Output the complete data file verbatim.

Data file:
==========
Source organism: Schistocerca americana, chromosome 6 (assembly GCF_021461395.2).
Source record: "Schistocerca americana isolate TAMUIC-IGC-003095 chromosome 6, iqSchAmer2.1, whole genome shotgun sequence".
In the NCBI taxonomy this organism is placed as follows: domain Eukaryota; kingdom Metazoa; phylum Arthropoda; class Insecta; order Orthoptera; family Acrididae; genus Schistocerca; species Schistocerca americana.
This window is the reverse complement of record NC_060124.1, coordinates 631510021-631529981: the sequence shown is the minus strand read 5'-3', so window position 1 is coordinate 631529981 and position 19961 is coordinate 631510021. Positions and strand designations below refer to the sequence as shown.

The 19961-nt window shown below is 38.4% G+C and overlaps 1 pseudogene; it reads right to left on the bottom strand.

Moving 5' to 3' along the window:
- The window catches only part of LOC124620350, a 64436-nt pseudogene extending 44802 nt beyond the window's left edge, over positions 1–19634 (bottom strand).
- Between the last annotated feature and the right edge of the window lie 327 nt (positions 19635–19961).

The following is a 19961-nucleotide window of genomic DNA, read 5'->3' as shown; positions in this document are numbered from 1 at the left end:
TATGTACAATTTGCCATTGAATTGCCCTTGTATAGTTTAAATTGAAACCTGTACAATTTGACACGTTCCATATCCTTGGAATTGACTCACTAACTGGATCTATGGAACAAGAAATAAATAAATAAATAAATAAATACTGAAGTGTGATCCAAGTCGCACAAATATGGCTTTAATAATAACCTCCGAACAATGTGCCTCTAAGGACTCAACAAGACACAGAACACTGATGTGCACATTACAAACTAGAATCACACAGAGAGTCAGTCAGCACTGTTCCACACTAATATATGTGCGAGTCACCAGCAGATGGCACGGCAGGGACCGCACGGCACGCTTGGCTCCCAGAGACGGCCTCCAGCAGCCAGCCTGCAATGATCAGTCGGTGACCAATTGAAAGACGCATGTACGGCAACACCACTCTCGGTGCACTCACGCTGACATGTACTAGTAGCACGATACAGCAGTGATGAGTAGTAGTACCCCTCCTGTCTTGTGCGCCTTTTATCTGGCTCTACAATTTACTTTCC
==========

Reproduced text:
Source organism: Schistocerca americana, chromosome 6 (assembly GCF_021461395.2).
Source record: "Schistocerca americana isolate TAMUIC-IGC-003095 chromosome 6, iqSchAmer2.1, whole genome shotgun sequence".
In the NCBI taxonomy this organism is placed as follows: domain Eukaryota; kingdom Metazoa; phylum Arthropoda; class Insecta; order Orthoptera; family Acrididae; genus Schistocerca; species Schistocerca americana.
This window is the reverse complement of record NC_060124.1, coordinates 631510021-631529981: the sequence shown is the minus strand read 5'-3', so window position 1 is coordinate 631529981 and position 19961 is coordinate 631510021. Positions and strand designations below refer to the sequence as shown.

The 19961-nt window shown below is 38.4% G+C and overlaps 1 pseudogene; it reads right to left on the bottom strand.

Moving 5' to 3' along the window:
- The window catches only part of LOC124620350, a 64436-nt pseudogene extending 44802 nt beyond the window's left edge, over positions 1–19634 (bottom strand).
- Between the last annotated feature and the right edge of the window lie 327 nt (positions 19635–19961).

The following is a 19961-nucleotide window of genomic DNA, read 5'->3' as shown; positions in this document are numbered from 1 at the left end:
TATGTACAATTTGCCATTGAATTGCCCTTGTATAGTTTAAATTGAAACCTGTACAATTTGACACGTTCCATATCCTTGGAATTGACTCACTAACTGGATCTATGGAACAAGAAATAAATAAATAAATAAATAAATACTGAAGTGTGATCCAAGTCGCACAAATATGGCTTTAATAATAACCTCCGAACAATGTGCCTCTAAGGACTCAACAAGACACAGAACACTGATGTGCACATTACAAACTAGAATCACACAGAGAGTCAGTCAGCACTGTTCCACACTAATATATGTGCGAGTCACCAGCAGATGGCACGGCAGGGACCGCACGGCACGCTTGGCTCCCAGAGACGGCCTCCAGCAGCCAGCCTGCAATGATCAGTCGGTGACCAATTGAAAGACGCATGTACGGCAACACCACTCTCGGTGCACTCACGCTGACATGTACTAGTAGCACGATACAGCAGTGATGAGTAGTAGTACCCCTCCTGTCTTGTGCGCCTTTTATCTGGCTCTACAATTTACTTTCC